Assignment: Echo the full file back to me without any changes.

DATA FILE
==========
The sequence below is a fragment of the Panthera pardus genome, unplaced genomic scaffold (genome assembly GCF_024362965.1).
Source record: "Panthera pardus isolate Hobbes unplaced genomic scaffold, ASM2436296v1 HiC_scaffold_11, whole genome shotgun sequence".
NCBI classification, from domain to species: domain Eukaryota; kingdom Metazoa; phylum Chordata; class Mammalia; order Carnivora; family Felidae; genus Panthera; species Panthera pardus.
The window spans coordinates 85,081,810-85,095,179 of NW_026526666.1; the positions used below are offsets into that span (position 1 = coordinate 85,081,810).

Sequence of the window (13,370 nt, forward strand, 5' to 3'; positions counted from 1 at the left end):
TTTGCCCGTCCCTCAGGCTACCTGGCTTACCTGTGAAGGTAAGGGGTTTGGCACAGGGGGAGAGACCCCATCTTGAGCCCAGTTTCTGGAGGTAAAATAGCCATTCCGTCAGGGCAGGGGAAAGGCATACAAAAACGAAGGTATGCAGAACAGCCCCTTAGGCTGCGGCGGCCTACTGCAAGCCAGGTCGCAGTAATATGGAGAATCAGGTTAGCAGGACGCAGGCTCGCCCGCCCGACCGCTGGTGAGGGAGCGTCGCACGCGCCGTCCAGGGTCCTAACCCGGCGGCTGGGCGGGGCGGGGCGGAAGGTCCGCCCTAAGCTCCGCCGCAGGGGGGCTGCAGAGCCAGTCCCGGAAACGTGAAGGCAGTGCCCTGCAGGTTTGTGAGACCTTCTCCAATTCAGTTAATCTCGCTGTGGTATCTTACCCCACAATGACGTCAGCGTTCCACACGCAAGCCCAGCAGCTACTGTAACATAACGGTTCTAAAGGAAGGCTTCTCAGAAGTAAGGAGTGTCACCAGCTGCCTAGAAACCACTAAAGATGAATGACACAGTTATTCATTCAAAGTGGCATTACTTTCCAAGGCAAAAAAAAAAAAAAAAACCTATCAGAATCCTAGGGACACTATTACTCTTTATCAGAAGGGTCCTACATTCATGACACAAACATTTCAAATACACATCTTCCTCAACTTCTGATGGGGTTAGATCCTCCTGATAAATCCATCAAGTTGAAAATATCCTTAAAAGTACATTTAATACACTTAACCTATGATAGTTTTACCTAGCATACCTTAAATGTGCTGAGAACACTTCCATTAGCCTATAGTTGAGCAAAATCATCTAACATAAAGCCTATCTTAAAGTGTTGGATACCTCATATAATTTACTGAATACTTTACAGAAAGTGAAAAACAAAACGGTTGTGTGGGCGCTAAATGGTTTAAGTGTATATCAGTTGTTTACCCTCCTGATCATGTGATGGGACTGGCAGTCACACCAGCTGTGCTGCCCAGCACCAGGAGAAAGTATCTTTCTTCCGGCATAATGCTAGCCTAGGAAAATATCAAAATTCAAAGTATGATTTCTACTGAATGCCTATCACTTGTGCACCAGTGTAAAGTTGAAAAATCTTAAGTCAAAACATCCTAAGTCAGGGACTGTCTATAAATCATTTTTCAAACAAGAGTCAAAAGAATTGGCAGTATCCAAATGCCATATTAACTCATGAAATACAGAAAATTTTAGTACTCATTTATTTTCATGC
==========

The sequence below is a fragment of the Panthera pardus genome, unplaced genomic scaffold (genome assembly GCF_024362965.1).
Source record: "Panthera pardus isolate Hobbes unplaced genomic scaffold, ASM2436296v1 HiC_scaffold_11, whole genome shotgun sequence".
NCBI classification, from domain to species: domain Eukaryota; kingdom Metazoa; phylum Chordata; class Mammalia; order Carnivora; family Felidae; genus Panthera; species Panthera pardus.
The window spans coordinates 85,081,810-85,095,179 of NW_026526666.1; the positions used below are offsets into that span (position 1 = coordinate 85,081,810).

Sequence of the window (13,370 nt, forward strand, 5' to 3'; positions counted from 1 at the left end):
TTTGCCCGTCCCTCAGGCTACCTGGCTTACCTGTGAAGGTAAGGGGTTTGGCACAGGGGGAGAGACCCCATCTTGAGCCCAGTTTCTGGAGGTAAAATAGCCATTCCGTCAGGGCAGGGGAAAGGCATACAAAAACGAAGGTATGCAGAACAGCCCCTTAGGCTGCGGCGGCCTACTGCAAGCCAGGTCGCAGTAATATGGAGAATCAGGTTAGCAGGACGCAGGCTCGCCCGCCCGACCGCTGGTGAGGGAGCGTCGCACGCGCCGTCCAGGGTCCTAACCCGGCGGCTGGGCGGGGCGGGGCGGAAGGTCCGCCCTAAGCTCCGCCGCAGGGGGGCTGCAGAGCCAGTCCCGGAAACGTGAAGGCAGTGCCCTGCAGGTTTGTGAGACCTTCTCCAATTCAGTTAATCTCGCTGTGGTATCTTACCCCACAATGACGTCAGCGTTCCACACGCAAGCCCAGCAGCTACTGTAACATAACGGTTCTAAAGGAAGGCTTCTCAGAAGTAAGGAGTGTCACCAGCTGCCTAGAAACCACTAAAGATGAATGACACAGTTATTCATTCAAAGTGGCATTACTTTCCAAGGCAAAAAAAAAAAAAAAAACCTATCAGAATCCTAGGGACACTATTACTCTTTATCAGAAGGGTCCTACATTCATGACACAAACATTTCAAATACACATCTTCCTCAACTTCTGATGGGGTTAGATCCTCCTGATAAATCCATCAAGTTGAAAATATCCTTAAAAGTACATTTAATACACTTAACCTATGATAGTTTTACCTAGCATACCTTAAATGTGCTGAGAACACTTCCATTAGCCTATAGTTGAGCAAAATCATCTAACATAAAGCCTATCTTAAAGTGTTGGATACCTCATATAATTTACTGAATACTTTACAGAAAGTGAAAAACAAAACGGTTGTGTGGGCGCTAAATGGTTTAAGTGTATATCAGTTGTTTACCCTCCTGATCATGTGATGGGACTGGCAGTCACACCAGCTGTGCTGCCCAGCACCAGGAGAAAGTATCTTTCTTCCGGCATAATGCTAGCCTAGGAAAATATCAAAATTCAAAGTATGATTTCTACTGAATGCCTATCACTTGTGCACCAGTGTAAAGTTGAAAAATCTTAAGTCAAAACATCCTAAGTCAGGGACTGTCTATAAATCATTTTTCAAACAAGAGTCAAAAGAATTGGCAGTATCCAAATGCCATATTAACTCATGAAATACAGAAAATTTTAGTACTCATTTATTTTCATGC